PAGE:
Monday, January 30, 2012

A Divine Winter Astronomical Jewelbox

Not only has Venus and Jupiter become important and beautiful figures in the winter sky (for us in Northern Hemisphere latitudes!), but the moon has added to the excitement in viewing these jewels, in their jewel box: the night sky. Although the moon presently is obscuring many stars and dimmer planets, Jupiter and Venus shine on strong, with Mars, Mercury, and Saturn pulling along nicely as well. You too can view these planets, and not only with just a telescope or binoculars, Jupiter and Venus are visible just with the naked eye.

If you look to the southwest over the next few nights (late January to early February), Venus and Jupiter rise after sunset, and are in full stature by the sun has pulled itself under the horizon. On January 31, the moon and the Pleiades cluster will gracefully (and by all means aesthetically!) crown Jupiter, and Venus to the south of it. This might create a beautiful winter astronomical scene, minding the weather and potential cloud cover. The moon is currently the brightest object in the sky, the second, Venus, and the third, Jupiter tonight, as it will remain until the moon becomes new again.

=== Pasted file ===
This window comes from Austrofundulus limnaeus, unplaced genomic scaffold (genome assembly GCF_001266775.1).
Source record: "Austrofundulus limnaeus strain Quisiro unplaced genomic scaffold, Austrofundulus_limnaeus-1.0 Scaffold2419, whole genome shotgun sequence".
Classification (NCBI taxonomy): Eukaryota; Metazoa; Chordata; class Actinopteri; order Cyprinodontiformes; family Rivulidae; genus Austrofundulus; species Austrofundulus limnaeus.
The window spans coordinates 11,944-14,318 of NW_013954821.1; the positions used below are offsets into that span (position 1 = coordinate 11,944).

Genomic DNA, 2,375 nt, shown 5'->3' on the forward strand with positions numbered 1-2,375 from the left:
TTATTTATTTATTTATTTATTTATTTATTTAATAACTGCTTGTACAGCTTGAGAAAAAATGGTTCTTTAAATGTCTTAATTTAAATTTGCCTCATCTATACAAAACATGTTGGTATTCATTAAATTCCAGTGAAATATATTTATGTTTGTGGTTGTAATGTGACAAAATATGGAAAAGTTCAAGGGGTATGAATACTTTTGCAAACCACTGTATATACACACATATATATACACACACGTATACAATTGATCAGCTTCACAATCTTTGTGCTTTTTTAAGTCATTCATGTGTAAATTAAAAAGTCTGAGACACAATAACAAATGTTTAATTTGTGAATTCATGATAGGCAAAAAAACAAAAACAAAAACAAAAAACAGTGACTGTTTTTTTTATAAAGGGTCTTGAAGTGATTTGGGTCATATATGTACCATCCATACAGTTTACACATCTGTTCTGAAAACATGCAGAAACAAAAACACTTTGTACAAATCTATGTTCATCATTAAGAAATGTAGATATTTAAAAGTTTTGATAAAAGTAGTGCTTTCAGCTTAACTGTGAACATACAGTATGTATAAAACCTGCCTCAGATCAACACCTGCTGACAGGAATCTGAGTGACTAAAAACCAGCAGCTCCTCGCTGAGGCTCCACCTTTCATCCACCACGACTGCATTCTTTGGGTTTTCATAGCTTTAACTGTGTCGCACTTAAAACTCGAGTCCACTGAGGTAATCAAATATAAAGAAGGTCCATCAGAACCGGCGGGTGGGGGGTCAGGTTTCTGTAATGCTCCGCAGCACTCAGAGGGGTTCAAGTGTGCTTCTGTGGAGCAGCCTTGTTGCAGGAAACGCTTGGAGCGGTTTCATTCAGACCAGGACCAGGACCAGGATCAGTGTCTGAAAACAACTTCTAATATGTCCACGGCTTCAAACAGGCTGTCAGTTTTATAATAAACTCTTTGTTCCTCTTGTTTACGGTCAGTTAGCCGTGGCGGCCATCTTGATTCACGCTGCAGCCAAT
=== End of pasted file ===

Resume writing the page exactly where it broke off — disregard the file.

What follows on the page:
Below are personal photos of the Jupiter-Moon conjunction on January 30, 2012. The time was approximately 6:00 pm EST, and as you can see, the moon was high and brightly shining! Jupiter was south of the moon, and left, in the picture below. The following picture is that of Venus, with clouds and trees in the background.

Although this might seem like nothing now, "consider this a preview of even better things to come," encourages! The two planets are going to become closer to one another, with the moon "swinging" in late February. That is when another conjunction of the planets will take place (remember the Four-Planet Dance of 2011?). March 12 the major conjunction when Venus and Jupiter converge within a 3 degree angle. "The winter planet show is just getting started, so stay tuned!"

February 3, 2012 places the moon in "the Winter Circle," as illustrates below. By this point, the moon will be almost full, and bulging with scintillation! The moon is situated in Orion, as you can see Rigel and Betelgeuse being part of the star group. Capella crowns the circle, with Castor and Pollux to its left. Aldebaran is on its right.

As we fully divulge into winter, remember the planets and how beautiful they are: they are jewels in this wonderful jewel-box!

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